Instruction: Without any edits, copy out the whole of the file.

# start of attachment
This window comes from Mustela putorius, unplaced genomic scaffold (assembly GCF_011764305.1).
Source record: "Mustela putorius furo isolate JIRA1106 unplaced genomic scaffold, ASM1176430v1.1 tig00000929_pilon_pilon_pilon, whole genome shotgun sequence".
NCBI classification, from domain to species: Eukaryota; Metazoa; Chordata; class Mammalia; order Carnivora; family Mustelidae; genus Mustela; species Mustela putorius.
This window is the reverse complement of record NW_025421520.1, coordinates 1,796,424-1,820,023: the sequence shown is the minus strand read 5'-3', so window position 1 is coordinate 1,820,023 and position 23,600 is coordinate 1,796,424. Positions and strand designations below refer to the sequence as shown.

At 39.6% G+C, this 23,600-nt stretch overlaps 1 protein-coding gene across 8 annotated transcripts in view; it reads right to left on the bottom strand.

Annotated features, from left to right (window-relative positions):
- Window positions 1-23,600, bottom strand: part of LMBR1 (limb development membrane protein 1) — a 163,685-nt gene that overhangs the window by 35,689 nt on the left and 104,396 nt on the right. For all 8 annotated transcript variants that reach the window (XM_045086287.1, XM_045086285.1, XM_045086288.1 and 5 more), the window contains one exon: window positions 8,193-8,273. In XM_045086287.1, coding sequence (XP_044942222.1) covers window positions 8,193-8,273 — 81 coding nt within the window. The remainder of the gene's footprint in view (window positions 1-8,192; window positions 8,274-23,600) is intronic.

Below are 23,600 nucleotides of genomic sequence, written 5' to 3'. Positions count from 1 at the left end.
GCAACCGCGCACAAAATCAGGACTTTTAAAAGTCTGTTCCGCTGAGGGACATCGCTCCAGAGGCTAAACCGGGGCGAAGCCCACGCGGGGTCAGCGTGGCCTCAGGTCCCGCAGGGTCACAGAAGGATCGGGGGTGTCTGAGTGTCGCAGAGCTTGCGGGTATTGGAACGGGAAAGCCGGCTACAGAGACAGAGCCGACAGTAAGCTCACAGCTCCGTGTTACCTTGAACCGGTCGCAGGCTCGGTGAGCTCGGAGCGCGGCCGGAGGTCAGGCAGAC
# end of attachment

This window comes from Mustela putorius, unplaced genomic scaffold (assembly GCF_011764305.1).
Source record: "Mustela putorius furo isolate JIRA1106 unplaced genomic scaffold, ASM1176430v1.1 tig00000929_pilon_pilon_pilon, whole genome shotgun sequence".
NCBI classification, from domain to species: Eukaryota; Metazoa; Chordata; class Mammalia; order Carnivora; family Mustelidae; genus Mustela; species Mustela putorius.
This window is the reverse complement of record NW_025421520.1, coordinates 1,796,424-1,820,023: the sequence shown is the minus strand read 5'-3', so window position 1 is coordinate 1,820,023 and position 23,600 is coordinate 1,796,424. Positions and strand designations below refer to the sequence as shown.

At 39.6% G+C, this 23,600-nt stretch overlaps 1 protein-coding gene across 8 annotated transcripts in view; it reads right to left on the bottom strand.

Annotated features, from left to right (window-relative positions):
- Window positions 1-23,600, bottom strand: part of LMBR1 (limb development membrane protein 1) — a 163,685-nt gene that overhangs the window by 35,689 nt on the left and 104,396 nt on the right. For all 8 annotated transcript variants that reach the window (XM_045086287.1, XM_045086285.1, XM_045086288.1 and 5 more), the window contains one exon: window positions 8,193-8,273. In XM_045086287.1, coding sequence (XP_044942222.1) covers window positions 8,193-8,273 — 81 coding nt within the window. The remainder of the gene's footprint in view (window positions 1-8,192; window positions 8,274-23,600) is intronic.

Below are 23,600 nucleotides of genomic sequence, written 5' to 3'. Positions count from 1 at the left end.
GCAACCGCGCACAAAATCAGGACTTTTAAAAGTCTGTTCCGCTGAGGGACATCGCTCCAGAGGCTAAACCGGGGCGAAGCCCACGCGGGGTCAGCGTGGCCTCAGGTCCCGCAGGGTCACAGAAGGATCGGGGGTGTCTGAGTGTCGCAGAGCTTGCGGGTATTGGAACGGGAAAGCCGGCTACAGAGACAGAGCCGACAGTAAGCTCACAGCTCCGTGTTACCTTGAACCGGTCGCAGGCTCGGTGAGCTCGGAGCGCGGCCGGAGGTCAGGCAGAC